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United for Libraries to dedicate five Literary Landmarks™ for Children’s Book Week


The following five Literary Landmarks will be dedicated during Children’s Book Week:

    • Carl Sandburg State Historic Site, Galesburg, Illinois: Carl Sandburg (1878-1967), the Pulitzer Prize-winning poet and biographer, was born and raised in Galesburg. His book Rootabaga Stories was written for his three daughters, and The American Songbag is a collection of American folk tunes that are still taught today. Partners: Jesse White, Illinois Secretary of State and State Librarian; Illinois State Library; Illinois Center for the Book. To be dedicated April 25, 2015

    • Westerly Public Library, Westerly, Rhode Island: Margaret Wise Brown (1910-1952) was the author of beloved children’s books, including Goodnight Moon and The Runaway Bunny. The Westerly Public Library is home to a near-complete set of her published works, personal papers, manuscripts and books. Partners: Friends of the Memorial and Library Association, Rhode Island Center for the Book at Rhode Island Council for the Humanities, HarperCollins. To be dedicated May 2, 2015.

    • Norman Public Library, Norman, Oklahoma: Harold Keith (1903-1998) was born in Oklahoma’s Cherokee Outlet. He was the author of several sports histories and historical novels for young readers, including the Newbery Award-winning Rifles for Watie. Partners: Pioneer Library System, Friends of Libraries in Oklahoma, Libraries United, University of Oklahoma Athletic Department, Oklahoma Center for the Book, Friends of the Norman Library, Norman Arts Council. To be dedicated May 3, 2015.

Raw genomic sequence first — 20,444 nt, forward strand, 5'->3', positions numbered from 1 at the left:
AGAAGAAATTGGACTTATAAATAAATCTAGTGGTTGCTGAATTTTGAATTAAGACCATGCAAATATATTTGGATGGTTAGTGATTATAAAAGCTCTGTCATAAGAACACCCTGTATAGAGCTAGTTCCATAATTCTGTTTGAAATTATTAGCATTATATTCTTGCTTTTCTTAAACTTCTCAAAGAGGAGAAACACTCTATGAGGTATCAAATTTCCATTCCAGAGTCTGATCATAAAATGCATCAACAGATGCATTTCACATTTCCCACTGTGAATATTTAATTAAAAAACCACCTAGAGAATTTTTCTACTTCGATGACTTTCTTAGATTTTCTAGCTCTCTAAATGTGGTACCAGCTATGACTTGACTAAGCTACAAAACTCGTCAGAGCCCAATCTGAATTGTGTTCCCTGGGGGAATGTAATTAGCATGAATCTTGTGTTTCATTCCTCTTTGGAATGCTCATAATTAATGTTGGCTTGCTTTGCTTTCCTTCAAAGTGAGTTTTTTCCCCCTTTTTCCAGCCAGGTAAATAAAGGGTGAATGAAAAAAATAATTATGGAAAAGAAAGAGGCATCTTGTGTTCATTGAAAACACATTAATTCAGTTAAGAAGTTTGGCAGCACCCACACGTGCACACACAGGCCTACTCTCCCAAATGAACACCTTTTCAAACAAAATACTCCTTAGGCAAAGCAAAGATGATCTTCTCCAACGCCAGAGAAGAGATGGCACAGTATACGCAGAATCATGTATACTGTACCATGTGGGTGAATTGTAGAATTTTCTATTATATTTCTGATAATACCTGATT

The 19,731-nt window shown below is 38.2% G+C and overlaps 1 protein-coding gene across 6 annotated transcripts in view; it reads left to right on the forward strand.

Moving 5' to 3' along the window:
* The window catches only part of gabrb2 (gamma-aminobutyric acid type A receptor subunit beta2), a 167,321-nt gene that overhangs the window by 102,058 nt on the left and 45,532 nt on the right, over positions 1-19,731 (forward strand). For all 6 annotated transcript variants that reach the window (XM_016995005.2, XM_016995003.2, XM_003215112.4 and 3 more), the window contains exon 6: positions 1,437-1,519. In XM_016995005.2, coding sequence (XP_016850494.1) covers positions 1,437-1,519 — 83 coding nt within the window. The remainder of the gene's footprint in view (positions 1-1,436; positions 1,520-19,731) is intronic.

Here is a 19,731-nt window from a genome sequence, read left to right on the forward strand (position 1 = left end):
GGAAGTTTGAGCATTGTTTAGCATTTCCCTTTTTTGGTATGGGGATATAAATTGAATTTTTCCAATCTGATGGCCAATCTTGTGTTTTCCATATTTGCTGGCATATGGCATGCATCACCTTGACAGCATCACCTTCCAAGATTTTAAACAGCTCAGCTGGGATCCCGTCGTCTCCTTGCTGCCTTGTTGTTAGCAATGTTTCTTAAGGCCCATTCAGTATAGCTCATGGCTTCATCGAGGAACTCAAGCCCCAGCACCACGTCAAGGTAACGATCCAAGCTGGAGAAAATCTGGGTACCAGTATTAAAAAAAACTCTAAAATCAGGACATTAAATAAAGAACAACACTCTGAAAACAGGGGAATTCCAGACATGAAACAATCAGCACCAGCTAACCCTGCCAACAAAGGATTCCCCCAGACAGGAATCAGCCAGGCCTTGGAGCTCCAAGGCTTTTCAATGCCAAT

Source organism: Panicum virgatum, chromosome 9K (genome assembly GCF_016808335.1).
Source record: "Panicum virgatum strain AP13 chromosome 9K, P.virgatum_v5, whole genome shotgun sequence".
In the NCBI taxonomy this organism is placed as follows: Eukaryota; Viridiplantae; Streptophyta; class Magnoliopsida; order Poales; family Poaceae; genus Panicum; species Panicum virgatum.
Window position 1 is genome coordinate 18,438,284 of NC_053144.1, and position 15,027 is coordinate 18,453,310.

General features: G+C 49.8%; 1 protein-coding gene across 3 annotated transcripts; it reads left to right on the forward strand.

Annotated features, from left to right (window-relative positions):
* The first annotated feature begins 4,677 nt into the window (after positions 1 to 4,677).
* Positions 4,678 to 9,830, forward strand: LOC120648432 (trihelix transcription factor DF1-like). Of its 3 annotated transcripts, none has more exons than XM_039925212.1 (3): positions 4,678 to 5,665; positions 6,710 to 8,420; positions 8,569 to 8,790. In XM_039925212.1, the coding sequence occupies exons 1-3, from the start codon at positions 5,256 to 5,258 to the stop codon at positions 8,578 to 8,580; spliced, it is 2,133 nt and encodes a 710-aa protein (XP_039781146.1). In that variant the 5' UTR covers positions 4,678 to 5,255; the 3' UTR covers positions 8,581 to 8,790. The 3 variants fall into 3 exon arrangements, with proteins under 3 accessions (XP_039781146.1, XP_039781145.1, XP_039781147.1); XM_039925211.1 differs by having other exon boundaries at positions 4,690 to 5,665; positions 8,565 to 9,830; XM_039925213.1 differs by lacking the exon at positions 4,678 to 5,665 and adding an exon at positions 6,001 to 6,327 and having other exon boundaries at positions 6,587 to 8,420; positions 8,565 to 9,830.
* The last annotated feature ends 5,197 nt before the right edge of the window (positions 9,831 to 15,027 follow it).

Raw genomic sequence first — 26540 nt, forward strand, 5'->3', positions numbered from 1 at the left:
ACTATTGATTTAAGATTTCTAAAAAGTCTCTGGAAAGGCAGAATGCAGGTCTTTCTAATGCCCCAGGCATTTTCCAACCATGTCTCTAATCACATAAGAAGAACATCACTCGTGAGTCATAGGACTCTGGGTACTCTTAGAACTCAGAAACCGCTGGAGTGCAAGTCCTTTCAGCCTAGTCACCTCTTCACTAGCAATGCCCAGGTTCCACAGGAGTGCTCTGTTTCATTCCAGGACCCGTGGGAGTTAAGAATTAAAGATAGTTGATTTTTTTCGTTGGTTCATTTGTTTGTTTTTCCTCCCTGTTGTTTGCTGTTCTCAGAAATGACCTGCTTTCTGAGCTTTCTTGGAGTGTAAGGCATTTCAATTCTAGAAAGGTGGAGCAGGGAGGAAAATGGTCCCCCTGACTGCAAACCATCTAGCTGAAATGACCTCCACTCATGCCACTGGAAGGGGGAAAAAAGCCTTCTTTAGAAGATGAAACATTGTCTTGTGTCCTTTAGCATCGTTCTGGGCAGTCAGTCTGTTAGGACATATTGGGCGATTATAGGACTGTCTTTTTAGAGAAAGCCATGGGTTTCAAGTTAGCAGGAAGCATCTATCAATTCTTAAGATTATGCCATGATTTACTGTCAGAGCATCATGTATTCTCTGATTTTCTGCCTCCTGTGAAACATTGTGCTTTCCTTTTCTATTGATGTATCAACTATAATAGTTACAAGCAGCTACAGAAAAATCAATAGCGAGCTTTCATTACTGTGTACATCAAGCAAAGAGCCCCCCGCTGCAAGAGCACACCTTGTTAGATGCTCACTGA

• George Bruce Branch, New York Public Library, New York, NY: Walter Dean Myers (1937-2014) spent his childhood in Harlem playing basketball and visiting this branch of the New York Public Library. He went on to become an acclaimed author setting many of his books, including Harlem, Monster, 145th Street and Here in Harlem, in the neighborhood. Myers was also a dedicated champion of literacy and diversity, serving as National Ambassador for Young People’s Literature (2012-13). Partners: Empire State Center for the Book, HarperCollins Publishers, Holiday House, Random House Children’s Books, Scholastic. To be dedicated May 4, 2015.

    • Hamilton Lane Library, Hamilton, Ohio: Growing up, Robert McCloskey (1914-2003) was a frequent patron of the Hamilton library. His first book, Lentil, featured several scenes in Hamilton, including one at the library. Partners: Heritage, The Lane Libraries, Ohio Educational Library Media Association, Penguin Young Readers (Viking). To be dedicated May 9, 2015.

The Literary Landmark program is administered by United for Libraries. More than 140 Literary Landmarks across the United States have been dedicated since the program began in 1986. Any library or group may apply for a Literary Landmark through United for Libraries. More information is available on the United for Libraries website.

Empire State Center for the Book – is the New York State affiliate of the Library of Congress Center for the Book that promotes literature, literacy and libraries in the state.

Children’s Book Week – is the longest-running national literacy initiative in the country. It is administered by Every Child A Reader & sponsored by the Children’s Book Council.

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